Diminishing 'social cohesion erosion' in insurance | Insurance Business New Zealand
Social cohesion erosion was recently identified in the World Economic Forum’s (WEF) Global Risks Report 2022 as the risk that has worsened the most globally since the start of the COVID-19 crisis.
The Global Risks Report 2022, developed in conjunction with WEF’s strategic partners, Marsh McLennan, SK Group and Zurich Insurance Group, identifies social cohesion erosion as a “critical threat to the world” in the short-, medium- and long-term. It is considered among the most potentially damaging risks worldwide for the next decade.
But what does social cohesion erosion actually mean? My immediate thought was that it referred to the impacts of social seclusion and physical distancing made necessary by the global coronavirus pandemic. It’s actually much more than that. While COVID-19 has certainly exacerbated social cohesion erosion, many of the concerning trends highlighted in the Global Risks Report have been bubbling under the surface for many years.
As the WEF report states: “Inequality – economic, political, technological, and intergenerational – was already challenging societies even before income disparities increased through the pandemic.” And these disparities are only expected to widen further, with the WEF quoting World Bank research that estimates there will be 51 million more people living in extreme poverty by 2030 compared to the pre-pandemic trend.
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Social cohesion erosion is about more than economic inequality. It also ties into social polarisation (just look at the global debate around vaccinations and COVID-related restrictions), racial justice, generational differences (especially in terms of impact of the pandemic), and political tension (with the attack on the US Capitol in January 2021 as a true manifestation of the risks of political polarisation).
That’s a lot to unpack, especially in terms of how social cohesion erosion is playing out within the global insurance industry, and what insurers can do to mitigate this “critical threat”.
Regarding social inequality, I think the insurance industry has an opportunity to kill two birds with one stone. Everyone’s talking about the talent crisis in the insurance industry. Well, why not remove some barriers to entry – such as higher education requirements, and to some extent, personal connections – and open the insurance industry to a much wider talent pool?
This would give more people the opportunity to engage in a strong and stable (not to mention exciting) career, and it would help to diversify the talent entering the industry, thus helping to tackle any ingrained inequalities in the insurance hiring process. It could also alleviate a generational problem (another rift associated with social cohesion erosion) in the insurance industry, where a disproportionately large percentage of the population are reaching retirement age.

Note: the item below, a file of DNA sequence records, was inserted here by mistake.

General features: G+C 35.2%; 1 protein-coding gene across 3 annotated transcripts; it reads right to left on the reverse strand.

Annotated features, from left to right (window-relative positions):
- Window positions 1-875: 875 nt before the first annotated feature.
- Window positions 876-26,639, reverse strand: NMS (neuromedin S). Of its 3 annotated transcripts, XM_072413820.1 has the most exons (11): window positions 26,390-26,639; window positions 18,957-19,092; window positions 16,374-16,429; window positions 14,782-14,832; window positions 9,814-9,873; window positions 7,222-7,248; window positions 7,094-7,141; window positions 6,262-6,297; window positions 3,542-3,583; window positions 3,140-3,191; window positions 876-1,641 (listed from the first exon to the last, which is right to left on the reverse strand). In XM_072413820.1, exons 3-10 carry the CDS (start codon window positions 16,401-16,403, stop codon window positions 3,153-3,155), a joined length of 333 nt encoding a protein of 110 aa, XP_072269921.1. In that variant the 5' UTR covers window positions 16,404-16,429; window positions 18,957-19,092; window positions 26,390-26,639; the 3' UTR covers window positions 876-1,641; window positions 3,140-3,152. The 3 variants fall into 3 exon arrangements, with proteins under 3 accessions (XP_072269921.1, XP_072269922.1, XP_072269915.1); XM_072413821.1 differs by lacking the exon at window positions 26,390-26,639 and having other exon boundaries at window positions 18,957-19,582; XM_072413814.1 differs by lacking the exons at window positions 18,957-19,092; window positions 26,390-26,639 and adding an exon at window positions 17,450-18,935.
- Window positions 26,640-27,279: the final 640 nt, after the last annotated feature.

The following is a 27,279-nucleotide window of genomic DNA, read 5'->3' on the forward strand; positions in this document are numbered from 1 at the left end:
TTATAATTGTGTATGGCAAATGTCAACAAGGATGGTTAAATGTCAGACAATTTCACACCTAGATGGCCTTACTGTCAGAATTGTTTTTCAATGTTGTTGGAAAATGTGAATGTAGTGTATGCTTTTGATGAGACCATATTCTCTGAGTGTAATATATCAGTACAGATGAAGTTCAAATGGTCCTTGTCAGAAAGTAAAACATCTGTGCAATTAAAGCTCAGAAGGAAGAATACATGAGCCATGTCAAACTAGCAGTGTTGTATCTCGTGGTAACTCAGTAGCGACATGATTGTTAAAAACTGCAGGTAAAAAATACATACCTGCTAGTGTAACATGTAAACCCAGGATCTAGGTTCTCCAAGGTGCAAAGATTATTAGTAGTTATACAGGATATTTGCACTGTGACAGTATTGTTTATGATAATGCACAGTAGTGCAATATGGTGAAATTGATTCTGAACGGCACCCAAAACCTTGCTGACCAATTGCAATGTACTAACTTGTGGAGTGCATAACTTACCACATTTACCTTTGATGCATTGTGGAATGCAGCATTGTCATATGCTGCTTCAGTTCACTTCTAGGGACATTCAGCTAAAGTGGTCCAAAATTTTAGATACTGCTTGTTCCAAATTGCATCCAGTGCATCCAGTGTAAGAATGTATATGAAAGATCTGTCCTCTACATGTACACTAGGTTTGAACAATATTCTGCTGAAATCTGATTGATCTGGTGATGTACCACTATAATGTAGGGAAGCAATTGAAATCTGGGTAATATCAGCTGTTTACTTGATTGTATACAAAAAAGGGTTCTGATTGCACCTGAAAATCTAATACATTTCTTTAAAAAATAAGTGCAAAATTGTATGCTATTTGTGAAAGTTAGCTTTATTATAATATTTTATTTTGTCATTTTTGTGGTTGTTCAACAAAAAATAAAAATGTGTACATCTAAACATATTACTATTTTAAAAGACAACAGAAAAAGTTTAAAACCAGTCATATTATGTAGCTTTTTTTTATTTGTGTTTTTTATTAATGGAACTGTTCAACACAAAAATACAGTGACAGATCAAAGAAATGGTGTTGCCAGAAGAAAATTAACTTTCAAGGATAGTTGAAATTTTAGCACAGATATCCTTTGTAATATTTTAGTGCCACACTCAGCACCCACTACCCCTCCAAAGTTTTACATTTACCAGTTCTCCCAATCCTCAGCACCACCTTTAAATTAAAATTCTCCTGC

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I believe that opening the insurance industry to a wider talent pool and sharing the intellectual capital of longstanding insurance professionals will help to improve cohesion and reduce erosion in the industry.
I came across a good example of this recently. For several years, Zurich has been running an apprenticeship program in North America, which complements its regular hiring practices of professional hiring, executive hiring, and college hiring. The two-year apprenticeship program is an earn-while-you-learn opportunity to launch a career in insurance.
Apprentices split their time each week, with three days of on-the-job training under the mentorship of Zurich colleagues and two days focused on college coursework toward an associate degree, with tuition funded by Zurich. They receive a full-time salary, full benefits, and are guaranteed a position and promotion opportunities with Zurich upon successful completion of the program.
What an opportunity! Demand for the program has been high, and understandably so, because Zurich is giving talented individuals the chance to kickstart a career and earn a college degree at the same time – all paid for.
In my opinion, it is this type of forward-thinking, inclusive strategy that insurers must implement if they want to dispel any social cohesion erosion in the industry.